on February 19, 2013

I don't recommend going gluten free unless you are in the Celiac-intolerant range. I unfortunately am either Celiac or extremely intolerant, and was dealing with horrific stomach bloating and pain, including joint pain. It's no picnic when you have to give it up %100, right away. The replacement foods for the most part are higher in fat and sugar, and much lower in fiber. This resulted in my packing on the pounds, which I am now slowly shedding, finally.

My grandmother had Celiac disease, so I obviously have some kind of gene marker for it I guess.

My symptoms are completely gone with eliminating it from my diet, thank God. But if someone doesn't really have an issue with it, I would just suggest cutting back on breads and processed foods in general, and maybe doing a lower acidic diet for any inflammation type issues. That is something that surprisingly has helped many of my friends with arthritis or other auto immune situations, more than just cutting out gluten.

on February 19, 2013

If you do not have a glueten intollerance, going gluten free can still be a plus for you. I have an issue with "inflamation" in my body. (general inflamation, constant sinus infections, I've had testing done on these issues and don't want to go on any kind of medication). My nutritionist told me that within 3 days of dropping gluten and dairy from my diet I would feel better.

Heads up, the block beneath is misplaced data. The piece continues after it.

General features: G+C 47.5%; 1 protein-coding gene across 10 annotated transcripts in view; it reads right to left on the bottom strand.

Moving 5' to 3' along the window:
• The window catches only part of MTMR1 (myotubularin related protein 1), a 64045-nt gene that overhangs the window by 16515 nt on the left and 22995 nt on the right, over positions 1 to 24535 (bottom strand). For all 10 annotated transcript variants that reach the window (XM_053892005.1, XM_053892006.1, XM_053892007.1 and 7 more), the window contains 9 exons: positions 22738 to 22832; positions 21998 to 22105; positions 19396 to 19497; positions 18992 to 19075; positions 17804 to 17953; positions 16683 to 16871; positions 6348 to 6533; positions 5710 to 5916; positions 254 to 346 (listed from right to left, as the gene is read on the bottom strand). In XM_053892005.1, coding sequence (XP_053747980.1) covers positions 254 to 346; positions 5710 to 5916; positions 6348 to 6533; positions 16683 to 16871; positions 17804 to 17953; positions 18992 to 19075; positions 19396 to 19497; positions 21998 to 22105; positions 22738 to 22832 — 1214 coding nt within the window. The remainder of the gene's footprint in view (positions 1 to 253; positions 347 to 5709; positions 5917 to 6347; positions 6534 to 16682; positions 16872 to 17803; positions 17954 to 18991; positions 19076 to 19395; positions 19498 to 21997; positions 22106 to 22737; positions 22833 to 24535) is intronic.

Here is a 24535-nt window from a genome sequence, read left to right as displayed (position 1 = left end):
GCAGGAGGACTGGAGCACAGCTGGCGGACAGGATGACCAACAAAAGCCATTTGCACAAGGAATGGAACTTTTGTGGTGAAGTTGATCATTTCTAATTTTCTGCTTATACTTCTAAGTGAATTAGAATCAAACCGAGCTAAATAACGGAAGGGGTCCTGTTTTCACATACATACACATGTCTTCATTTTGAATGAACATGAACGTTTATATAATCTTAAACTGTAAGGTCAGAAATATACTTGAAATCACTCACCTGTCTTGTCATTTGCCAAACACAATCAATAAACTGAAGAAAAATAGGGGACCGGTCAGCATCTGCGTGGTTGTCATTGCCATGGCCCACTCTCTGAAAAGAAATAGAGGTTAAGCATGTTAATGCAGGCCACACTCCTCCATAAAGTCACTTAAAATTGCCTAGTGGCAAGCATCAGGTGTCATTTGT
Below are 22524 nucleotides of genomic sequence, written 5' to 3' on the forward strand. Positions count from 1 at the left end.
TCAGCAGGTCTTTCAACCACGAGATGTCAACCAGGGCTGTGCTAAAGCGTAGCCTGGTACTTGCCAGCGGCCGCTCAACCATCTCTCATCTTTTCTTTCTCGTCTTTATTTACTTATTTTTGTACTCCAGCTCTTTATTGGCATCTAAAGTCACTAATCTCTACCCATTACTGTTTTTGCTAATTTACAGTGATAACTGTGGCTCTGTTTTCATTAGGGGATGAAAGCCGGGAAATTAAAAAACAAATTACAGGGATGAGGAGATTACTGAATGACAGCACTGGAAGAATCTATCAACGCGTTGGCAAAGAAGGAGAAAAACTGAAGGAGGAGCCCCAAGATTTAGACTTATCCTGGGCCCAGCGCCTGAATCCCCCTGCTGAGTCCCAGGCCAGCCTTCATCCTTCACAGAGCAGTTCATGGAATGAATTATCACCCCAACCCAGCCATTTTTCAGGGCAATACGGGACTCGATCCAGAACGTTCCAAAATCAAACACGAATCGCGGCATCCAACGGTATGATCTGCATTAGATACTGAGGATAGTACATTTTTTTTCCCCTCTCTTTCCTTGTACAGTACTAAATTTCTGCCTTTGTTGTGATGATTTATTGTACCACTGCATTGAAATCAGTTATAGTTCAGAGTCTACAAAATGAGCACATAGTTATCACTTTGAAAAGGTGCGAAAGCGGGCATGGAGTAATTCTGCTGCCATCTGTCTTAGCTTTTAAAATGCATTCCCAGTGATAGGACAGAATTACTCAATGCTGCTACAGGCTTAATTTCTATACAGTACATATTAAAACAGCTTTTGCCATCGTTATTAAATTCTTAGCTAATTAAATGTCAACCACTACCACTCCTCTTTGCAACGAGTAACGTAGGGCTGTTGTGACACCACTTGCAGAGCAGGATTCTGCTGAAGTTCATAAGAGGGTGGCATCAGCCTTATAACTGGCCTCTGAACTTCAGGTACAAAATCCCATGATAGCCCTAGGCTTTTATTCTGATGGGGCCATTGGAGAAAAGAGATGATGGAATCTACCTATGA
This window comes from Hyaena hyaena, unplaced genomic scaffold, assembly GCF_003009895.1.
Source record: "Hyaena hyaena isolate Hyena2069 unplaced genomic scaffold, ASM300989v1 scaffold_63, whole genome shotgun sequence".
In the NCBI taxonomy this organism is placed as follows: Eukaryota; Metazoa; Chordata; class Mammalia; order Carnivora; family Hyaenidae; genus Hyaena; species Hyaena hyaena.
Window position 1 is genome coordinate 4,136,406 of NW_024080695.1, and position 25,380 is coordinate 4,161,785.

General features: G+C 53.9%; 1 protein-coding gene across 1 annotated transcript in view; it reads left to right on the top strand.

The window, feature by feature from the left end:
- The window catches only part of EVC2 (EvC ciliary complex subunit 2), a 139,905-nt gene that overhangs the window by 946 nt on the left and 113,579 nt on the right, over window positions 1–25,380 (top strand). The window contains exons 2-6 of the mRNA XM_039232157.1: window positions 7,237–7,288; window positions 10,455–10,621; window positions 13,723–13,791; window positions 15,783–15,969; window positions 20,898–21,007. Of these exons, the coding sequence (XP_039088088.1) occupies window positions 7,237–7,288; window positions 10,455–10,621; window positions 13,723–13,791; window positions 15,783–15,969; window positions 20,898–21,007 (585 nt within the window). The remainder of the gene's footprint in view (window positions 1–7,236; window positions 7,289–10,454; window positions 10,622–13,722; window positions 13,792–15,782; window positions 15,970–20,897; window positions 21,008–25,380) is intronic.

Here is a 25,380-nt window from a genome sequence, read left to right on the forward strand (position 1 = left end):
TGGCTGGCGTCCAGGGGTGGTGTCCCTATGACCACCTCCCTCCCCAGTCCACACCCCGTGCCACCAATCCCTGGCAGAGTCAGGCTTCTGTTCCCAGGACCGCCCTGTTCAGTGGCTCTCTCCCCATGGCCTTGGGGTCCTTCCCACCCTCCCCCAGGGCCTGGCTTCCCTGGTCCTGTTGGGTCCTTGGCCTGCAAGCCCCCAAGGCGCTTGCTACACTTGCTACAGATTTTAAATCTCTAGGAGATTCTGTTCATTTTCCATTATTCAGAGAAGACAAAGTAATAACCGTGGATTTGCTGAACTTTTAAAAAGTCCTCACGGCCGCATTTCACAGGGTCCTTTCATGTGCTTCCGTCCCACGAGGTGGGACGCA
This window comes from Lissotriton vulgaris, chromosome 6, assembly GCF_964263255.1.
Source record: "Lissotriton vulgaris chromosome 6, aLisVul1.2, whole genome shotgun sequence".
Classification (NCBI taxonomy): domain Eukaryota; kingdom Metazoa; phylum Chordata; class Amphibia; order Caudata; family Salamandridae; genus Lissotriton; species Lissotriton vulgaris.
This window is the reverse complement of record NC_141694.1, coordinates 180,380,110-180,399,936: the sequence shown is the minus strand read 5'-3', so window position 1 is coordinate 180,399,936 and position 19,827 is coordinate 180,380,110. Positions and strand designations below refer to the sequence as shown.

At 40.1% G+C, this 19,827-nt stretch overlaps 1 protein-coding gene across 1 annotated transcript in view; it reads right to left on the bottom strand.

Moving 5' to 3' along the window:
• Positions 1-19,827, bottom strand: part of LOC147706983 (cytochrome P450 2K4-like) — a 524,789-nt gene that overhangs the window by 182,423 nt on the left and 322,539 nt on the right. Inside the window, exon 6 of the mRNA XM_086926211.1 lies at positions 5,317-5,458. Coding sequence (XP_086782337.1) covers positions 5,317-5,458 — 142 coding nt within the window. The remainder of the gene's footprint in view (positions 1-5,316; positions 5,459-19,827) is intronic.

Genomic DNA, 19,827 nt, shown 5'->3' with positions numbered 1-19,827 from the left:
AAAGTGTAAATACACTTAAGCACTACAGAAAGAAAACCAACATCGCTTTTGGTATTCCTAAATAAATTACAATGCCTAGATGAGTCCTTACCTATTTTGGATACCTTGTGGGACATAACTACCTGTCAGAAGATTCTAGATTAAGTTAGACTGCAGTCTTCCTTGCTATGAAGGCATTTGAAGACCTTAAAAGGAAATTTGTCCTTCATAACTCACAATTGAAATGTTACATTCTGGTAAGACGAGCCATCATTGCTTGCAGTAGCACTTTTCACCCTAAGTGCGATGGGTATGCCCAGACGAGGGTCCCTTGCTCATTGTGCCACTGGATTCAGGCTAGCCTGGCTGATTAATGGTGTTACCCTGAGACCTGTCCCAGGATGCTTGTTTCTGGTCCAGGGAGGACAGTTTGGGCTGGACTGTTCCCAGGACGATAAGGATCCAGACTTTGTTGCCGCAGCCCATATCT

Have I done it? Not yet, but I am trying to get there. The thought of not having a stuffy nose every day of my life is thrilling.

on February 19, 2013

Lisa

Wonderful info as usual. I find myself using so much of your advice and wisdom--and recipes.

Two grammar corrections (sorry, I am a grammar snob--and expect you to do this for me too, lol): it is fewer sinus infections (if you can count 'em it is fewer; if you can't it is less), AND, is is less healthFUL not less healthier. Most people don't use the word healthful, and I guess we have almost lost it in the language, but still it is the correct word there.

Thanks for your blog.

Marjorie

on February 19, 2013

Hi, I'm gluten-free because of an intolerance, but I can tell you it can only change your life for the better. Wheat is not something that can be processed naturally - it has to be processed, so this should tell you that you do not need it (IMO), it is beneficial (proven) for kids w/autism, for cancer patients & for diabetics. I say try it & see how much more energy you have...you might just be shocked!

on February 19, 2013

For those of us that can enjoy whole grains as part of a healthy diet, making waffles, bread, pasta from scratch is a delicious alternative to eating highly processed foods.

on February 19, 2013